Durham's Phil Freelon, design director for Perkins + Will North Carolina, is the same man behind the National Museum of African American History and Culture in Washington, D.C.
One of his more recent designs, Freedom Park, set for construction in downtown Raleigh, is what he said people can use now more than ever.
"We see Freedom Park as a step in the direction of reconciliation, of recognition, and of positive acknowledgement of the contributions of African Americans to this great state of North Carolina and that's something we can all feel good about," said Freelon.
The park, which will be located at the corner of Wilmington and Lane Streets across from the state legislative building, will feature a video display projected onto the side of the North Carolina State Archives building, and five walkways converging at a large tower deemed the Beacon of Freedom.
Freelon said he was disappointed to see hate groups demonstrating openly in Charlottesville, Virginia where they gathered in support of a Confederate monument.
"It's always been there, but somehow folks have been emboldened," he said.
As for how to resolve the conflict, Freelon suggests starting with an open conversation.
"If we can pick our heads up and see what's really happening maybe there's an opportunity then to address things in a more positive, proactive way," said Freelon. "I think what people need to understand is, for African Americans, these Confederate monuments are more onerous than just memorializing a person. They celebrate an institution- the institution of slavery. They celebrate oppression. And that's what they represent to a broad sector of our nation. And so it's repugnant for many of us."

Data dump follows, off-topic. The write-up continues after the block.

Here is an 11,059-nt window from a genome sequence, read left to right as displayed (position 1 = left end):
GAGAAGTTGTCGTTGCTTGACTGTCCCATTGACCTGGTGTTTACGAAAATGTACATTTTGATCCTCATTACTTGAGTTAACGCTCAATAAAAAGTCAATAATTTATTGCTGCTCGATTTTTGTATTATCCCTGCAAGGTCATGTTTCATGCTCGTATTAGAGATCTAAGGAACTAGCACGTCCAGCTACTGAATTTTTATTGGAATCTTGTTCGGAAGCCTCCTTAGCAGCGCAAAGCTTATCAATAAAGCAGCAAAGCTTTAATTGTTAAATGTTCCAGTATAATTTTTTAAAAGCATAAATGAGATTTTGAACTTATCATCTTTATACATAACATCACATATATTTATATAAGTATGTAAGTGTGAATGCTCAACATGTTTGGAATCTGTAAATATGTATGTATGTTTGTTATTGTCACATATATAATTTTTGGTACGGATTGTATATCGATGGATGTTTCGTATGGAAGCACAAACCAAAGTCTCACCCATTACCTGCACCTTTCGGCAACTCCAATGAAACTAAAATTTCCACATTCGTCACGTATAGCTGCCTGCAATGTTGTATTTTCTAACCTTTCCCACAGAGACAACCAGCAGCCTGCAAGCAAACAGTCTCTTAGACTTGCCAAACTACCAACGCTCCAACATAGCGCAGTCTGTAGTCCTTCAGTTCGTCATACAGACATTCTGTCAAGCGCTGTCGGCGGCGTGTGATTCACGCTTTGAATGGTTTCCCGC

Fundraising efforts are underway for the $5 million Freedom Park.
Planners expect to raise the necessary funds by next summer, with the park built by 2020.
Faced with ALS, the patient architect plans to see projects through.
"Let's get it built," said Freelon referring to any one of the many project he has in the works from Raleigh's Freedom Park to the Motown Museum in Detroit.
Freelon, who was diagnosed with ALS in 2016, gets around his office by wheelchair now. Other than that, you may never know he's suffering from the progressive neurodegenerative disease.
"I feel very blessed and fortunate in my career to be at this point, to look back and see that we've done some things that are noteworthy," said Freelon with a smile. "And we're not finished yet. We're working on the Motown Museum in Detroit and the Freedom Park in Raleigh and we're working on two other projects in Detroit and one in Miami so I'm still doing it. It's not over."
When he isn't designing museums and monuments, Freelon is supporting research, holding a fundraiser in April for the Duke ALS Clinic.
"We're continuing to work until there's a cure, a solution," he said. "There's a lot of work to do and I want to be part of that particular solution as well."
The man who describes himself as an optimist by nature is not letting the disease keep him from doing what he loves.
"I'm looking at the bright side that I'm able to do this," said Freelon. "Many people with this affliction can't speak clearly and they can't move or articulate so I'm happy for the blessings that I have."